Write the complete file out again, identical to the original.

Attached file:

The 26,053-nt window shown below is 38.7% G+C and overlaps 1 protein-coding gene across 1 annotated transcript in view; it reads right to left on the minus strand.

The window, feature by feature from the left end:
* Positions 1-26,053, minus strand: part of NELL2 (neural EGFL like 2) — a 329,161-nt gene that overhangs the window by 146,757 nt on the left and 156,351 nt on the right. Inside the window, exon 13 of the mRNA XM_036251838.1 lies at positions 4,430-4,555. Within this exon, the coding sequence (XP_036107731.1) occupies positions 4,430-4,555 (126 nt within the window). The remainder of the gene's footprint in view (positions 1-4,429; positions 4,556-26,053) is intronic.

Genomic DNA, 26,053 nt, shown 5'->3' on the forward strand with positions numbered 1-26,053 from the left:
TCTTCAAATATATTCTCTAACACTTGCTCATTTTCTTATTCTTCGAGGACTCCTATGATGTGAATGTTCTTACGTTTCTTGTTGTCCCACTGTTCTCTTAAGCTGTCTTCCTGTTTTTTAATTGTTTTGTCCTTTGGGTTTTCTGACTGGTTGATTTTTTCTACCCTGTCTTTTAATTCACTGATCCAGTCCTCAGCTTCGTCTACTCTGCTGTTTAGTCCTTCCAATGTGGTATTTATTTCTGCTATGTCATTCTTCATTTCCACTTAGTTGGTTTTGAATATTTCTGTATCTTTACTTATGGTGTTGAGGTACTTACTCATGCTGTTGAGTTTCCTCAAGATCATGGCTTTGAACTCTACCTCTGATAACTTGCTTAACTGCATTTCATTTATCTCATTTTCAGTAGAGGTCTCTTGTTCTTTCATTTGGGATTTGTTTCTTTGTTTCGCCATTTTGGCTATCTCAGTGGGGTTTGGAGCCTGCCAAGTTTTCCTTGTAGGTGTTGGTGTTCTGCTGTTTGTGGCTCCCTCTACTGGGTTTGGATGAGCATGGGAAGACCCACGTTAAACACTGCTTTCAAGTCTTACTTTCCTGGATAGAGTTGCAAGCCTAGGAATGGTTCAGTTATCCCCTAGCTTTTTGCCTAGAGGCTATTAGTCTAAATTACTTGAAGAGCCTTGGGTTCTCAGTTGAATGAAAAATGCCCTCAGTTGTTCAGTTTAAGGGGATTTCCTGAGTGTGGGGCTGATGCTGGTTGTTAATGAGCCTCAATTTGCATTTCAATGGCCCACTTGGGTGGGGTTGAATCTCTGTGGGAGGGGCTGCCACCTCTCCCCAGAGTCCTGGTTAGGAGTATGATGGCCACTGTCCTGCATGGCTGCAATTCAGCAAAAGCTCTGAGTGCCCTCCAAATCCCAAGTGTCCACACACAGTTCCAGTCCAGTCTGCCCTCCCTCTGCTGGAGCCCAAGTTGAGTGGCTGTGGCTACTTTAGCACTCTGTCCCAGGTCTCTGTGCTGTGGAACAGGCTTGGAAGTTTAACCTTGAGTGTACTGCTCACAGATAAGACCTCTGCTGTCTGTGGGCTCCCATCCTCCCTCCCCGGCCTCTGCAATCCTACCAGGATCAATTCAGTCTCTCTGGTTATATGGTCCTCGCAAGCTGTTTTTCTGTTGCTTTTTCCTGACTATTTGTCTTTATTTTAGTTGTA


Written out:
The 26,053-nt window shown below is 38.7% G+C and overlaps 1 protein-coding gene across 1 annotated transcript in view; it reads right to left on the minus strand.

The window, feature by feature from the left end:
* Positions 1-26,053, minus strand: part of NELL2 (neural EGFL like 2) — a 329,161-nt gene that overhangs the window by 146,757 nt on the left and 156,351 nt on the right. Inside the window, exon 13 of the mRNA XM_036251838.1 lies at positions 4,430-4,555. Within this exon, the coding sequence (XP_036107731.1) occupies positions 4,430-4,555 (126 nt within the window). The remainder of the gene's footprint in view (positions 1-4,429; positions 4,556-26,053) is intronic.

Genomic DNA, 26,053 nt, shown 5'->3' on the forward strand with positions numbered 1-26,053 from the left:
TCTTCAAATATATTCTCTAACACTTGCTCATTTTCTTATTCTTCGAGGACTCCTATGATGTGAATGTTCTTACGTTTCTTGTTGTCCCACTGTTCTCTTAAGCTGTCTTCCTGTTTTTTAATTGTTTTGTCCTTTGGGTTTTCTGACTGGTTGATTTTTTCTACCCTGTCTTTTAATTCACTGATCCAGTCCTCAGCTTCGTCTACTCTGCTGTTTAGTCCTTCCAATGTGGTATTTATTTCTGCTATGTCATTCTTCATTTCCACTTAGTTGGTTTTGAATATTTCTGTATCTTTACTTATGGTGTTGAGGTACTTACTCATGCTGTTGAGTTTCCTCAAGATCATGGCTTTGAACTCTACCTCTGATAACTTGCTTAACTGCATTTCATTTATCTCATTTTCAGTAGAGGTCTCTTGTTCTTTCATTTGGGATTTGTTTCTTTGTTTCGCCATTTTGGCTATCTCAGTGGGGTTTGGAGCCTGCCAAGTTTTCCTTGTAGGTGTTGGTGTTCTGCTGTTTGTGGCTCCCTCTACTGGGTTTGGATGAGCATGGGAAGACCCACGTTAAACACTGCTTTCAAGTCTTACTTTCCTGGATAGAGTTGCAAGCCTAGGAATGGTTCAGTTATCCCCTAGCTTTTTGCCTAGAGGCTATTAGTCTAAATTACTTGAAGAGCCTTGGGTTCTCAGTTGAATGAAAAATGCCCTCAGTTGTTCAGTTTAAGGGGATTTCCTGAGTGTGGGGCTGATGCTGGTTGTTAATGAGCCTCAATTTGCATTTCAATGGCCCACTTGGGTGGGGTTGAATCTCTGTGGGAGGGGCTGCCACCTCTCCCCAGAGTCCTGGTTAGGAGTATGATGGCCACTGTCCTGCATGGCTGCAATTCAGCAAAAGCTCTGAGTGCCCTCCAAATCCCAAGTGTCCACACACAGTTCCAGTCCAGTCTGCCCTCCCTCTGCTGGAGCCCAAGTTGAGTGGCTGTGGCTACTTTAGCACTCTGTCCCAGGTCTCTGTGCTGTGGAACAGGCTTGGAAGTTTAACCTTGAGTGTACTGCTCACAGATAAGACCTCTGCTGTCTGTGGGCTCCCATCCTCCCTCCCCGGCCTCTGCAATCCTACCAGGATCAATTCAGTCTCTCTGGTTATATGGTCCTCGCAAGCTGTTTTTCTGTTGCTTTTTCCTGACTATTTGTCTTTATTTTAGTTGTA